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Geologija Krasa

Jurkovšek, Bogdan; Cvetko Tešović, Blanka; Kolar-Jurkovšek, Tea
Geologija Krasa, Ljubljana: Geološki zavod Slovenije, 2013 (monografija)

Geologija Krasa
(Geology of Kras)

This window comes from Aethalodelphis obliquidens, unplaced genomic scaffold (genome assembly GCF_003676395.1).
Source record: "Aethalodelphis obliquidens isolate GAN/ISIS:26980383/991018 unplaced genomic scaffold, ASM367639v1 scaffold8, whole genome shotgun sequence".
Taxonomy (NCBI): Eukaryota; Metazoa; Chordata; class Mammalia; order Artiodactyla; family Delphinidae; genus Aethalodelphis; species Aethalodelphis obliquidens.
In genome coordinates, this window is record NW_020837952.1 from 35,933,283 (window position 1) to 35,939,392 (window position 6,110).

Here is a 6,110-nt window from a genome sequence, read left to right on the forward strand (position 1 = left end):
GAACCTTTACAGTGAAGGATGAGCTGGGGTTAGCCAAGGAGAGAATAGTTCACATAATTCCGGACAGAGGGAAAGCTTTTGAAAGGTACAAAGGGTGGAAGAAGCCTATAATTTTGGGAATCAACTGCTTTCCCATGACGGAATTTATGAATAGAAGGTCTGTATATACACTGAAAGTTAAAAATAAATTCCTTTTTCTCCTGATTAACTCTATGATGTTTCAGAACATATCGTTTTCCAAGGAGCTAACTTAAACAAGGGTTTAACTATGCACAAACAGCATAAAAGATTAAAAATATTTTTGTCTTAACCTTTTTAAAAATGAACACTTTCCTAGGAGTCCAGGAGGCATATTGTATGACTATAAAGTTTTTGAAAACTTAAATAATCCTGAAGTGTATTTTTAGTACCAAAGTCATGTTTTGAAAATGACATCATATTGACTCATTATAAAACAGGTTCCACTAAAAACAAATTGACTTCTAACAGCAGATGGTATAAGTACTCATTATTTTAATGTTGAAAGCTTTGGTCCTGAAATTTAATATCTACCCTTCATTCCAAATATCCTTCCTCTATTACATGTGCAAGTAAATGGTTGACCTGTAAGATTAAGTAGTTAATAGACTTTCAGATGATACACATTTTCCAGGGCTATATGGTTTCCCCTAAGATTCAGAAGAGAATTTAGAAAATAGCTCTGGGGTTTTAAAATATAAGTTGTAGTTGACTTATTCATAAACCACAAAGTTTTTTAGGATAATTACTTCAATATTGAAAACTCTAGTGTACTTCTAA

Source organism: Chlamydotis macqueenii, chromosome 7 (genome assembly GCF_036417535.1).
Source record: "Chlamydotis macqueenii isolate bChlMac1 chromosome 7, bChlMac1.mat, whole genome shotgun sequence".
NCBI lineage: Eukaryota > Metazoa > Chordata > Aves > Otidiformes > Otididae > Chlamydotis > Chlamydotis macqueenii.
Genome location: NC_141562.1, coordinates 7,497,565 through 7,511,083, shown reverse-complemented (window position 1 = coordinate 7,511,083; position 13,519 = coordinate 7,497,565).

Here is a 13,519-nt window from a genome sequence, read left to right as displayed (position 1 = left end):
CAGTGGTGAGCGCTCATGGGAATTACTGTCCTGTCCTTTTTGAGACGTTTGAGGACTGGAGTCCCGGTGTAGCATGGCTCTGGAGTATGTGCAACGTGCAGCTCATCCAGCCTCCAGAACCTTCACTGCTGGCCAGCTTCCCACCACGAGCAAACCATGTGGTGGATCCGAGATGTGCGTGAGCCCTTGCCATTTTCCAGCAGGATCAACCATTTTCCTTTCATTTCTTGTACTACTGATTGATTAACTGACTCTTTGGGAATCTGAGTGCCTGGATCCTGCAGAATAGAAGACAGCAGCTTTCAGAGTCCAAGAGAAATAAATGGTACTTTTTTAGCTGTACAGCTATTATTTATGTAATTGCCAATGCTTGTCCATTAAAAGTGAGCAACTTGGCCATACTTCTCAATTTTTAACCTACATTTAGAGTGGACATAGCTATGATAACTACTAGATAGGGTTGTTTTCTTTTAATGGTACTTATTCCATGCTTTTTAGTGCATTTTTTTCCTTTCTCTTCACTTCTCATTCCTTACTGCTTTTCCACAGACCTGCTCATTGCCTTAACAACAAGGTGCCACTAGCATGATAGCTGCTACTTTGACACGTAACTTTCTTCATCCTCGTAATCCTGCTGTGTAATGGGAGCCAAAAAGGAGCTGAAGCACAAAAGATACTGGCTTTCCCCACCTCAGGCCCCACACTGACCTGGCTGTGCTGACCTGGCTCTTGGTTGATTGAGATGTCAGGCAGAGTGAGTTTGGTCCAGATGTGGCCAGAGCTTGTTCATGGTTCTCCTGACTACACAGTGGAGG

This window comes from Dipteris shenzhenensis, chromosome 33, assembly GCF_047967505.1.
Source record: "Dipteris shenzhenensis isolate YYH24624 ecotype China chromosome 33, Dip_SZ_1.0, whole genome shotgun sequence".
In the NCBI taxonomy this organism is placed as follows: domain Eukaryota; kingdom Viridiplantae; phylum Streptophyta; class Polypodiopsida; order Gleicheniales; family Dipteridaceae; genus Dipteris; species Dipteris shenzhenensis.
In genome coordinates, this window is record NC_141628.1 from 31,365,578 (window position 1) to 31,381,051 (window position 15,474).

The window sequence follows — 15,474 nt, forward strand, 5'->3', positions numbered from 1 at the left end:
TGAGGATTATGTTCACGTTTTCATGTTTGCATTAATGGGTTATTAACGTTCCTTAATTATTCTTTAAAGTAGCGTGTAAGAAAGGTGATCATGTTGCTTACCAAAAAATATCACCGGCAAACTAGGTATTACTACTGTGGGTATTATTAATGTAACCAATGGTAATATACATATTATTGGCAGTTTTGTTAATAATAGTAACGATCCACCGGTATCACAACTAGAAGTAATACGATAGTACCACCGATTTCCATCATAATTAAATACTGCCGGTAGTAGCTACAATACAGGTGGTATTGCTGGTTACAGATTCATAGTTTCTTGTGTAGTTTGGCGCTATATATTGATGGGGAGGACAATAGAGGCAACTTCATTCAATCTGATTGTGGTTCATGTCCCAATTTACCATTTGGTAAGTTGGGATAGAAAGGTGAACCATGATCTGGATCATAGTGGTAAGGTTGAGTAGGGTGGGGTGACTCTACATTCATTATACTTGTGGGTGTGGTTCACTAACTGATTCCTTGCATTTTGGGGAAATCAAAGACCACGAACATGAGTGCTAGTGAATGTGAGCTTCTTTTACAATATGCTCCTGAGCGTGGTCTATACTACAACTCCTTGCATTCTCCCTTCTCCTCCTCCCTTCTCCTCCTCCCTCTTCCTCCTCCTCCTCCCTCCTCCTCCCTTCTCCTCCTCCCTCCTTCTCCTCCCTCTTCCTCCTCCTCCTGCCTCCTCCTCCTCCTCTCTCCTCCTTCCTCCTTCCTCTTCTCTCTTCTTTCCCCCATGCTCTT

Jurkovšek, Bogdan ; Cvetko Tešović, Blanka ; Kolar-Jurkovšek, Tea

Vrsta, podvrsta i kategorija knjige
Autorske knjige, monografija, znanstvena

Geološki zavod Slovenije





Ključne riječi
litostratigrafske jedinice; kreda; paleogen; Kras; Slovenija
(lithostratigraphic units; Cretaceous; Paleogene; Kras; Slovenia)